Win­ning any sub­se­quent court chal­lenge, how­ev­er, will be tough for Michi­gan unions.

Anoth­er plain­tiff in that suit, Unit­ed Auto Work­ers (UAW) Local 6000, rep­re­sents about 17,500 Michi­gan gov­ern­ment work­ers. One UAW offi­cial, who asked to remain anony­mous so he could dis­cuss the case can­did­ly, said that the state Supreme Court’s Repub­li­can lean­ings will make per­suad­ing its jus­tices to over­rule the Court of Appeals a dif­fi­cult task.” The offi­cial not­ed that, like the Michi­gan Court of Appeals, Repub­li­can gov­er­nors appoint­ed the major­i­ty of the state Supreme Court justices.

While unions rep­re­sent­ing pub­lic employ­ees respond to the Court of Appeals deci­sion, a sep­a­rate law­suit filed joint­ly by ACLU of Michi­gan and Michi­gan unions before Ing­ham Coun­ty Cir­cuit Judge William Col­lette has yet to be heard.

That suit seeks to over­turn both right-to-work laws, alleg­ing the laws were passed in an unde­mo­c­ra­t­ic process that vio­lat­ed the state Open Meet­ings Act. On Decem­ber 6, 2012, the plain­tiffs point out, the Repub­li­can-con­trolled state leg­is­la­ture locked Capi­tol doors to bar some jour­nal­ists and mem­bers of the pub­lic from entry.

Because the statute was enact­ed while the pub­lic was being locked out of the capi­tol,” explains ACLU of Michi­gan staff attor­ney Dan Korobkin, the law should be inval­i­dat­ed, which is a rem­e­dy pro­vid­ed by the Open Meet­ings Act itself.”

Michi­gan Attor­ney Gen­er­al Bill Schuette, a Repub­li­can, has now twice appealed to dis­miss the ACLU case — and Judge Col­lette has let the case pro­ceed both times. But Col­lette has also said from the bench that ACLU has a real uphill bat­tle” in its fight against right-to-work. Accord­ing to Korobkin, the tri­al date has been set for March 2014.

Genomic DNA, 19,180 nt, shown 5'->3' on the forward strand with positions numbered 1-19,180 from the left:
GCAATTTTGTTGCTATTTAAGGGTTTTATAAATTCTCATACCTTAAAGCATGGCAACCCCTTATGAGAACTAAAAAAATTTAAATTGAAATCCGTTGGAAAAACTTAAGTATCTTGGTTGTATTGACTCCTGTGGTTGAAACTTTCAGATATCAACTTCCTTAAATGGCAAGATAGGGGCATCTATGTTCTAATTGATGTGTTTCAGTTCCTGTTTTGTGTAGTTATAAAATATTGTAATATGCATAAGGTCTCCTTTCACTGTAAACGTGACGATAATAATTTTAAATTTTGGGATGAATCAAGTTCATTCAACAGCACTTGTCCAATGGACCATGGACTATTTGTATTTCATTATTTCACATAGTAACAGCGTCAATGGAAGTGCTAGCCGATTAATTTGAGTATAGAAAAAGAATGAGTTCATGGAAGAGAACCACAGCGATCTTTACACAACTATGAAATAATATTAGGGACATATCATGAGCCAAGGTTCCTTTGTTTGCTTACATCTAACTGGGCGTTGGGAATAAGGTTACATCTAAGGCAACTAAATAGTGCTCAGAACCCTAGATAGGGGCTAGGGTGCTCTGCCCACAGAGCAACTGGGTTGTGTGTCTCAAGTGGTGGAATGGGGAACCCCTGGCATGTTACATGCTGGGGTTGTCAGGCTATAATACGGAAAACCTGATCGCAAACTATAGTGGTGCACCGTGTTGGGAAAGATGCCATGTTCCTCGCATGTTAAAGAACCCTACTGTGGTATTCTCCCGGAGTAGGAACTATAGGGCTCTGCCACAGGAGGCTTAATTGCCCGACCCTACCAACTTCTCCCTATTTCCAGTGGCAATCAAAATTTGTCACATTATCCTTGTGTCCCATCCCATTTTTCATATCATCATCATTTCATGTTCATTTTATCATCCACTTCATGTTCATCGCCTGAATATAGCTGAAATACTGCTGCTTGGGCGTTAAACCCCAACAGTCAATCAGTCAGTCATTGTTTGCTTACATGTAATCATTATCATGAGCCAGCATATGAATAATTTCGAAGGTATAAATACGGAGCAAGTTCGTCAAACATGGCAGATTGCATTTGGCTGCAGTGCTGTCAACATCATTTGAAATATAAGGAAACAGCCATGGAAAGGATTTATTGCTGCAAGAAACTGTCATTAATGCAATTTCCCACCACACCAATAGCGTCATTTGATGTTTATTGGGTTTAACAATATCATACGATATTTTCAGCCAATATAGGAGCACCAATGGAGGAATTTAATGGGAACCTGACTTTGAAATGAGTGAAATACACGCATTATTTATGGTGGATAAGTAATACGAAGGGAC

Addi­tion­al­ly, the Michi­gan AFL-CIO has filed a suit in fed­er­al court con­tend­ing that the new right-to-work laws vio­late pro­vi­sions of the Nation­al Labor Rela­tions Act. Giv­en that sim­i­lar law­suits against oth­er state right-to-work laws, such as leg­is­la­tion in Indi­ana, failed, it is not clear if the fed­er­al chal­lenge has legs.

The best chance unions have to over­turn right-to-work, then, may be through vot­ing out Sny­der and Repub­li­can state law­mak­ers in the Novem­ber 2014 elec­tion. I believe the issue will be cen­tral to the 2014 elec­tion,” says Zul­lo. Labor has a large task in that they will have to alter the com­po­si­tion of the legislature.”

In the mean­time, pub­lic employ­ee unions must bar­gain for a new con­tract: Col­lec­tive bar­gain­ing agree­ments relat­ing to Michi­gan civ­il ser­vice employ­ees expire on Decem­ber 31.

Zul­lo sus­pects that unions have their plat­forms in place” in these upcom­ing nego­ti­a­tions and lit­tle will change” right away in unions’ bar­gain­ing posi­tions because of right-to-work. The more sig­nif­i­cant change will be long-term,” Zul­lo says.

Full dis­clo­sure: Unit­ed Auto Work­ers is a web­site spon­sor of In These Times.

Matthew Blake is a free­lance jour­nal­ist based in Chica­go. He has writ­ten for the Chica­go Jour­nal, Wash­ing­ton Month­ly, Wash­ing­ton Inde­pen­dent and The Nation, among oth­er publications.